Social Media in the Job Search Process

Contributed by: Alyssa Schwarck, AgCareers.com Marketing Intern

In today’s society, social media is all the rave. People just cannot get enough of it and are sharing their entire life stories on these platforms. There are conversations being had, pictures being uploaded, and status’s being posted. But, with all of the excitement for these social media outlets, comes mistakes that job seekers are making. These mistakes can ultimately lose them job and/or advancements in their careers. When you are in search for the perfect job, your Facebook, Twitter, or even LinkedIn account may be the last thing on your mind and that is mistake #1.

Employers and recruiters have entered the 21st century and with that, they are adapting to new ways of finding the perfect candidates for career opportunities. They are opening their eyes and seeing that qualified job seekers and passive candidates are on social media sites and that they are sharing their achievements, down-falls, and personalities on these platforms. By doing so, employers are getting a firsthand look at who the candidates really are. In fact, according to the AgCareers.com Agribusiness HR Review, 29% of companies are using social media to recruit talent for open positions and 25% are planning on using it in the near future. Furthermore, a study conducted by Reppler shows that a whopping 91% of employers use social media sites to screen prospective employees. Take this information and run with it. Make sure to be mindful that if you are applying to jobs, recruiters and employers will be looking at your statuses, tweets, and discussions. Now that you are in the “know” use that to your advantage and avoid mistake #2: Having unprofessional content and grammatical errors.

We all have that one person on our favorite social media site that is always posting their weekly bar crawl pictures, spelling every fourth word wrong, and constantly complaining about their employer. Do not be that person and clean up your media outlets. Yes, that means taking your college beer Olympic pictures down, deleting that status about how you hate everyone you work with, and yes, even that joke you posted a week ago that has punctuation errors and derogatory language. A red flag is raised when employers see these things on social media sites and most likely, will not consider you for their open positions.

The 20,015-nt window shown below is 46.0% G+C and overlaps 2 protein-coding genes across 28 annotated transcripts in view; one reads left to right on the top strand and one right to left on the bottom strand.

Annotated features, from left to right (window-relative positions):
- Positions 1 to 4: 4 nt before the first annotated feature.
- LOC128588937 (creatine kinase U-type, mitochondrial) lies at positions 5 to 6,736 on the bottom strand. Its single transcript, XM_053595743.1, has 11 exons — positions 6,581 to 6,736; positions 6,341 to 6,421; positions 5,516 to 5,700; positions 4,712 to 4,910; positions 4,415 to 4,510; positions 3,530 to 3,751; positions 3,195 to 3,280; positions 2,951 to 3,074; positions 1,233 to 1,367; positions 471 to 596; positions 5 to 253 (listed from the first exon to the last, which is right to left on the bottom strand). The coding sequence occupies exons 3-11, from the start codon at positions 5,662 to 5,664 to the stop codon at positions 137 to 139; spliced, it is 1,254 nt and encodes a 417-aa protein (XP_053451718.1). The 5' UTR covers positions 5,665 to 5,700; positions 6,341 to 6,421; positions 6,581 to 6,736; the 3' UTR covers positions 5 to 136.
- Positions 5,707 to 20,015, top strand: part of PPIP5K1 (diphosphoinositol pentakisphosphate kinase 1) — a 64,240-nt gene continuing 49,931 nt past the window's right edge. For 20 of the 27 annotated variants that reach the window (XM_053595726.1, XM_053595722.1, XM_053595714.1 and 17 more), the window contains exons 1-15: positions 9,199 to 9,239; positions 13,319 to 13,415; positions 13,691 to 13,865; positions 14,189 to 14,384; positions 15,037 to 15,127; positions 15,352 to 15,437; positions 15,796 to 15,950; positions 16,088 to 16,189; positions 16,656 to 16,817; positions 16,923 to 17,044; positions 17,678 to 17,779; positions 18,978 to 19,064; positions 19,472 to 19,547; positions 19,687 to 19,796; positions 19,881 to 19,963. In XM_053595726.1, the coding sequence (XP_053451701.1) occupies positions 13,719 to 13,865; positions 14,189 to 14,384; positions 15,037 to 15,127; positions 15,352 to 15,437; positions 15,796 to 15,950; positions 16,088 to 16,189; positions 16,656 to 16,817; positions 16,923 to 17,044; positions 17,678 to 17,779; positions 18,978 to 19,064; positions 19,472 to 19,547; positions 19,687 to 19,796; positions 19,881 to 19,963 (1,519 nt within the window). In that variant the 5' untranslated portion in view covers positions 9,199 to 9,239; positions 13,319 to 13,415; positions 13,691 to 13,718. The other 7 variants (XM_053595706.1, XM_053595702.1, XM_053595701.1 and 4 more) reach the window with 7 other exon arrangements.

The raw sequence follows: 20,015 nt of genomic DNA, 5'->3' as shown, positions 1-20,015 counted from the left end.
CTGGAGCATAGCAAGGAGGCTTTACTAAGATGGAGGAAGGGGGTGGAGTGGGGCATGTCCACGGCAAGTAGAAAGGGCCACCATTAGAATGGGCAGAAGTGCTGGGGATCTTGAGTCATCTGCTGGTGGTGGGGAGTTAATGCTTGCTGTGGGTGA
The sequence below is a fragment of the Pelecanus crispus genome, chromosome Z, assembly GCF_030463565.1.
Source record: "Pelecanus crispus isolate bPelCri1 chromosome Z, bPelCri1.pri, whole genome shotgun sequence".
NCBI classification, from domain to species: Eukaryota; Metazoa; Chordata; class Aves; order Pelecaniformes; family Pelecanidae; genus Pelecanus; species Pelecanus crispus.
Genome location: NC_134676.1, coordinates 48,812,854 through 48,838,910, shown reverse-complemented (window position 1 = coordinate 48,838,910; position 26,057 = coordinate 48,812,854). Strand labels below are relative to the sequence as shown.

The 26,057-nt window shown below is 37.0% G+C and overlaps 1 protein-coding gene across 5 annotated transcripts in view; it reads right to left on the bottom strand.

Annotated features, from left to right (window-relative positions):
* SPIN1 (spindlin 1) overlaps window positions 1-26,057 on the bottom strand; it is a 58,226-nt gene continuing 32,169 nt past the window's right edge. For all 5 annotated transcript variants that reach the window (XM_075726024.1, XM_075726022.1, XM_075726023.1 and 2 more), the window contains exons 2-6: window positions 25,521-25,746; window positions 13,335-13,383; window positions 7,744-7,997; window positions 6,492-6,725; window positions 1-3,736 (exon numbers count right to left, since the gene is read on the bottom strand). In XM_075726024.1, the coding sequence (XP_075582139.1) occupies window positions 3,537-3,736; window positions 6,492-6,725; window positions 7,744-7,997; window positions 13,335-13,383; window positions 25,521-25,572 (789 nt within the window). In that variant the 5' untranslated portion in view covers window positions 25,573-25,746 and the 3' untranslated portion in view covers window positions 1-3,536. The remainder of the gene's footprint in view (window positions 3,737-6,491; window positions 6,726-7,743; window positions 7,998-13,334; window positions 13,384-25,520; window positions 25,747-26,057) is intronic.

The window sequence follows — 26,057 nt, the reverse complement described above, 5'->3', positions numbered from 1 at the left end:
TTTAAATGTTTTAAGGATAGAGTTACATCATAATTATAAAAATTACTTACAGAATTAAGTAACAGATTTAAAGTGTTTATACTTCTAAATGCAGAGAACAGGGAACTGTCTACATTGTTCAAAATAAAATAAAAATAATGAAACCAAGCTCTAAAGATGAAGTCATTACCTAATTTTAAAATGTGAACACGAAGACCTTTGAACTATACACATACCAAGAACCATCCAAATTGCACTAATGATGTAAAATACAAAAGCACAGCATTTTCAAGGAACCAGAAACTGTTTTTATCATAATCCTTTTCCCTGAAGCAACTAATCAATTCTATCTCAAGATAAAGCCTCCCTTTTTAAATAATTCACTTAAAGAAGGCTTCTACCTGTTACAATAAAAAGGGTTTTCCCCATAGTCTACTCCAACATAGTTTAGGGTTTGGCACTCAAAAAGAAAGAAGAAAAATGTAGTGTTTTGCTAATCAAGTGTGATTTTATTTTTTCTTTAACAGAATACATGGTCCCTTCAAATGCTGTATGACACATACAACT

The rule of thumb is that if you would not want your grandmother to see it, then do not put it online. Clean up your social media footprint and showcase yourself in a professional manor. This leads us to mistake #3: Not highlighting your achievements and qualifications on social networks.

Now that your media outlets are cleaned up, go ahead and put the spotlight on you. Think about it as if you were making a brand for yourself. Update your past and current jobs. Put content on these platforms that is relevant to the industry you want to work in. Employers want to see that you are knowledgeable and engaged in the field of work they are hiring in. By showcasing your skills and shedding light on the industry through posts, discussions, videos, and articles, you are just making yourself more marketable. It also backs up everything on your resume by showing that you are engaged in the industry. To make sure that employers know you are active in your field of relevance stay clear of mistake #4: Not associating with industry professionals via social network.

Since you are on social media already, put yourself out there and network with other professionals. One thing that will always stay true is that ‘who you know, will get you where you need to go’. By networking on social media you are meeting professionals all across the spectrum. This givesyou a chance to possibly be hired by them in the future. To successfully network, join groups on LinkedIn that are relevant to the type of job you want. Also, follow your companies of interest on Facebook and Twitter. This gives you a chance to engage in quality discussions with them. By doing so, employers will take notice and want to know more about you. Just make sure that when responding back, try not to act “spam-like” but to be knowledgeable and diligent.

Overall, being on social media networks is a balancing act. You can still have them for your personal life; just make sure to keep it professional. By keeping it professional, you have the ability to showcase your skills and what makes you stand out against the competition. It’s time to get serious about having a social media footprint because it can either make or break you in the new era of recruitment.

 

AgCareers.com is the leading ag-specific career portal for job seekers.  Employers post more than 5,000 jobs on the site monthly.  Job seekers are provided free access to the industry specific job board, ability to post their resume in the database, and review online educational materials.  For more information, visit www.AgCareers.com

http://www.agcareers.com/newsletters/social-media-in-the-job-search-process.htm

 

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